A confession: I didn't catch "Elegy," Isabel Coixet's adaptation of Philip Roth's novella The Dying Animal, since I'd resolved not to bother with any more of her films after her last feature, "The Secret Life of Words" -- which featured perhaps the single worst dialogue exchange of this century, between the great Sarah Polley and a badly miscast Tim Robbins. (She: "One day, suddenly, I may begin to cry and cry so very much that nothing or nobody can stop me and the tears will fill the room and I won't be able to breathe and I will pull you down with me and we'll both drown ..." He: "I'll learn to swim!")
But I DID see "Fireflies In The Garden" -- and how I wish, now, that I had not! A leaden, painfully-earnest melodrama (call me cynical, but I sense an Autobiographical element), it's the kind of film which deadens my faith in American cinema. From the first shot of a boy tearing headlong through a field of wheat -- which, wouldn't you know it, cuts across time to another boy, sprinting through the same field: plus ca change! -- we were deep in Sundance territory: one of those films where the sins of the fathers are visited upon their sons, and every family gathering is freighted with simmering tensions -- though none quite so complex that they can't be neatly resolved in 100 or so minutes, amid handshakes and hugs and Lessons Learnt.
Its glittering cast struggled valiantly, but to no avail: how could they? Willem Dafoe's bullying patriarch was so one-note, it made his Green Goblin seem like Prince Hal, and Julia Roberts, as his wife, was wasted. Literally. It's bewildering. I have, over the years, met Dafoe socially, as well as his co-stars, Emily Watson and Ryan Reynolds, and found them to be extremely smart, funny, engaging people, all with finely-honed senses of irony. Knowing this, I find it hard to accept that they did not hurl Dennis Lee's script into the nearest recycling bin, stifling chuckles as they did so.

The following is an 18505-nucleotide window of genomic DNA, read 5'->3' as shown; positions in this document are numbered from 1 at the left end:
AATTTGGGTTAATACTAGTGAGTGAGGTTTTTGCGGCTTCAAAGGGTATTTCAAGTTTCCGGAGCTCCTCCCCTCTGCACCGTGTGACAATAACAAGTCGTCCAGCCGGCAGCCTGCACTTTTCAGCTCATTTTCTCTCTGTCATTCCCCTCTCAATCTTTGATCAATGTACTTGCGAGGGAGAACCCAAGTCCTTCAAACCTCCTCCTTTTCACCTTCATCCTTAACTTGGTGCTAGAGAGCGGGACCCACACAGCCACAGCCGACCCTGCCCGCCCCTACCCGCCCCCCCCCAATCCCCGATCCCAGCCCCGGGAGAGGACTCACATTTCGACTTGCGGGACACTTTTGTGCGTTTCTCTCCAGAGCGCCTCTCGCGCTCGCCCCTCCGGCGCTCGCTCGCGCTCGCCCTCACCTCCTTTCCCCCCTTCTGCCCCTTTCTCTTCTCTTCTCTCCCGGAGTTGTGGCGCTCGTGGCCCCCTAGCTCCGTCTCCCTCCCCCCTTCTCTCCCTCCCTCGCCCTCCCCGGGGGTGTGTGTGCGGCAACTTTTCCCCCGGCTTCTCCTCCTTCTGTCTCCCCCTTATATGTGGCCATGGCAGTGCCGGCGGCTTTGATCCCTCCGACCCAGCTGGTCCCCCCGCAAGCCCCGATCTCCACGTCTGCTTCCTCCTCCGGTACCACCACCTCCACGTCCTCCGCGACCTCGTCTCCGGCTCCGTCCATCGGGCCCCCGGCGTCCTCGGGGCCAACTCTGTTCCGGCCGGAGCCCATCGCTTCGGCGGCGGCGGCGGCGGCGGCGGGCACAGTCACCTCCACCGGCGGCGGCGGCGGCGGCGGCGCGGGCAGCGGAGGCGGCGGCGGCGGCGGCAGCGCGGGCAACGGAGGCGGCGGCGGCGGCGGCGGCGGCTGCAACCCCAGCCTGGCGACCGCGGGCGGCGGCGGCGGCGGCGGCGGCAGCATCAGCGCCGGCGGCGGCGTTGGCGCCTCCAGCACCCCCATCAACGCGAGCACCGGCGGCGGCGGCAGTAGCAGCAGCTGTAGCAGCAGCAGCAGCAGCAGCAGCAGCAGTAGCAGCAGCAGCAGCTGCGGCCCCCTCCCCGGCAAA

Nevertheless, even as the grumblings grew louder over this year's uninspired competition, days four and five yielded at least one other great film -- albeit in the Panorama section, by the Austrian filmmaker Goetz Spielmann. "Revanche" starts out in Ulrich Seidl territory, among a group of Russian and Ukrainian prostitutes, held prisoner in a Viennese brothel, but soon shifts gear, becoming something else entirely -- first a doomed love story, then a drama of revenge and redemption, one whose stifling provincialism and inexorable sense of fate recalled nothing so much as Fassbinder's "The Merchant of Four Seasons."
Beautifully lit by cinematographer Martin Gschlacht (one shot, of an old man sitting at a wooden table, in morning sunshine, had the numinous intensity of a Vermeer), it quietly attested to Spielmann's virtues as both writer and director: his patience, his watchful eye, his essentially compassionate view of human nature. The film goes off in all number of fascinating directions, at least one of which is totally unexpected. Yet it works -- magnificently, in fact. So why was this film and "Sonetaula" not in competition? To leave room for ... what? "Elite Squad"? Give me a break.
indieWIRE's coverage of the 2008 Berlinale is available in iW's special Berlin section.